30 Under 30: Kirsty Strickland

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Kirsty Strickland, 27, originally from Fife, now lives in Glasgow

Kirsty Strickland is a columnist and commentator who writes for The National, CommonSpace and the Independent. She has appeared on radio and television to talk about feminism and politics, and appeared on BBC Scotland’s 2017 election night coverage.

Her key interests are women’s rights, violence against women and the representation of women in politics and women in the media. She wrote a blog for Women For Independence on gender balance in current affairs programmes (think: the disappointingly ubiquitous “manel”), and regularly writes and campaigns on the subject.

Kirsty’s writing career kicked off in 2015, when she won the Write To End Violence Against Women Awards bursary. Through this she wrote a series of columns for The National in the run up to the awards, and continued to do so once the awards had passed. In 2016, she attended the awards again, this time as a judge, and delivered a speech highlighting the erasure of women who’ve been killed by men in the media coverage of their deaths.

Now Kirsty is writing her first novel, alongside her freelance writing and political commentary. In her spare time, she likes to read, cook and write children’s stories that (according to her) nobody ever reads.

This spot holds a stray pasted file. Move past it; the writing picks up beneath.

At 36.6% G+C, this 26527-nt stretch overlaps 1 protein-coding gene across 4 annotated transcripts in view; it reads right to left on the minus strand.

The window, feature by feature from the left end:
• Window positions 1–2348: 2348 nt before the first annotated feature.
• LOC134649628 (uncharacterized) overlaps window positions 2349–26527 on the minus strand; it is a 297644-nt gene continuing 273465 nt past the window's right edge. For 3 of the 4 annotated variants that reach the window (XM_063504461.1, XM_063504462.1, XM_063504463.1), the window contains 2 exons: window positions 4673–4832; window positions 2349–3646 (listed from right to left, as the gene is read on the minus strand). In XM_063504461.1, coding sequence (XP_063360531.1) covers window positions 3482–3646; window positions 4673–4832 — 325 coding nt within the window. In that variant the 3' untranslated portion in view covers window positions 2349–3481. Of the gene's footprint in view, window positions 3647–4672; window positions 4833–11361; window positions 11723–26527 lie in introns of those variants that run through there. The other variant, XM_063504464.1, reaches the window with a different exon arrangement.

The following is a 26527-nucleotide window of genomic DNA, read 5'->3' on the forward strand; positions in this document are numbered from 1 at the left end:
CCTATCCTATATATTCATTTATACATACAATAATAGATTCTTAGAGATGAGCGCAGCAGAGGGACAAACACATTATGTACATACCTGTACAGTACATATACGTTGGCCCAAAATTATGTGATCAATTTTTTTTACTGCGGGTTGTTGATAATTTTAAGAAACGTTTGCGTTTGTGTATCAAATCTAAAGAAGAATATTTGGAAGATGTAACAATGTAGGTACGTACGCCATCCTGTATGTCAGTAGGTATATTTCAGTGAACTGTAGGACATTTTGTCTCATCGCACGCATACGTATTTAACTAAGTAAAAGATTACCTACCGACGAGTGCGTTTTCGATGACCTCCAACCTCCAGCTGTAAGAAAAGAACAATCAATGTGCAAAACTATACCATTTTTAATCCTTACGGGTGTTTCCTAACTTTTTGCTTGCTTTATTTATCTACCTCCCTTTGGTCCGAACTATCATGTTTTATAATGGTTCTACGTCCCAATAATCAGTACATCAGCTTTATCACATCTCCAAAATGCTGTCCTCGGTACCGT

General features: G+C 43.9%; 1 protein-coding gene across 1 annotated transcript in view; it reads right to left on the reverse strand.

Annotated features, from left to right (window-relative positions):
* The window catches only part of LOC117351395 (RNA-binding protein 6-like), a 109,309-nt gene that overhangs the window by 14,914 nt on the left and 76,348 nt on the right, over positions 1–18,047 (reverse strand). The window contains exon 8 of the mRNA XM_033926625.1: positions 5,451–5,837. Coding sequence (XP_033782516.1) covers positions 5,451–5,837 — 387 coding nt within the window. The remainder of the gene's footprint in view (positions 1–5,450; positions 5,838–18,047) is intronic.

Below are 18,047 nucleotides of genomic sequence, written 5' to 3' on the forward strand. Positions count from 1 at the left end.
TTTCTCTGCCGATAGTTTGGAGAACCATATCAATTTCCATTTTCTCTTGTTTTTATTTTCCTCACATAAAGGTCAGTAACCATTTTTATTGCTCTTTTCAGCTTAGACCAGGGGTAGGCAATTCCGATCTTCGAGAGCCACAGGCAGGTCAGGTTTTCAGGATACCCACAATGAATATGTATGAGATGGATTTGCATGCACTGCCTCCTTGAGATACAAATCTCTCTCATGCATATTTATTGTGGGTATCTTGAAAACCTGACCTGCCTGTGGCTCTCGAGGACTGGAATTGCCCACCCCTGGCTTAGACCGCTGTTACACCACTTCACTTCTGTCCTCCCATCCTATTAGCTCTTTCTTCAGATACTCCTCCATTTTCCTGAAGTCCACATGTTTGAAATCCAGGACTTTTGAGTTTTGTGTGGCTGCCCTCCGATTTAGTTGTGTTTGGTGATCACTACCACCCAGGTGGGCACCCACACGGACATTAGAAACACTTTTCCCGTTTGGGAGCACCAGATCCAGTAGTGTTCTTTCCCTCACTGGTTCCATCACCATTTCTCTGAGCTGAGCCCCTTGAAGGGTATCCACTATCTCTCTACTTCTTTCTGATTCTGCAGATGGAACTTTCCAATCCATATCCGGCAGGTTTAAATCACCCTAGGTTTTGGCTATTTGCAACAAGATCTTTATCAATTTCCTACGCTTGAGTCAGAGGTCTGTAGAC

Watch this space because we predict great things to come from this badass young woman!


What’s your proudest achievement?

My daughter, Orla. I don’t know if she counts as an ‘achievement’ though, because she is very much a force of nature and I can’t take the credit for that. Nevertheless, her general awesomeness, intelligence and confidence is a privilege to get to see every day. I can’t believe I grew such a fierce, gallus little girl. Aside from Orla, I was very pleased to win the Scots Independent ‘New Talent in Journalism’ award this year.

Particularly because it meant that I was given the opportunity to interview Nicola Sturgeon at the Scottish Parliament. As a life-long politics geek, I actually had a photo of Nicola Sturgeon on my wall when I was a teenager. She has always been somebody I’ve admired, so to sit down and interview her was a real pleasure, and a definite highlight of the year.

What women inspire you?

My family boasts some incredible, strong women. My mum, who has had to face struggles and make sacrifices throughout her life. She raised me and my five siblings with resilience, working in hard, physical jobs and doing the absolute best she could under difficult circumstances. She was the person who sparked my love of books and reading, and in turn, writing. I owe her a huge debt of gratitude.

My little sister Megan inspires me every day. She is a hard-working, sensible and determined young woman. She was the first of my siblings to go to university, and despite the fact that our Dad died during her time there, she still managed to go to achieve a first class honors degree in history. She’s a boss.

My Auntie Tricia (Marwick), who was the first woman Presiding Officer of the Scottish Parliament, and the first person in that role without a University education. I am so incredibly proud of her service to public life, and she is a great example of what working-class women can achieve.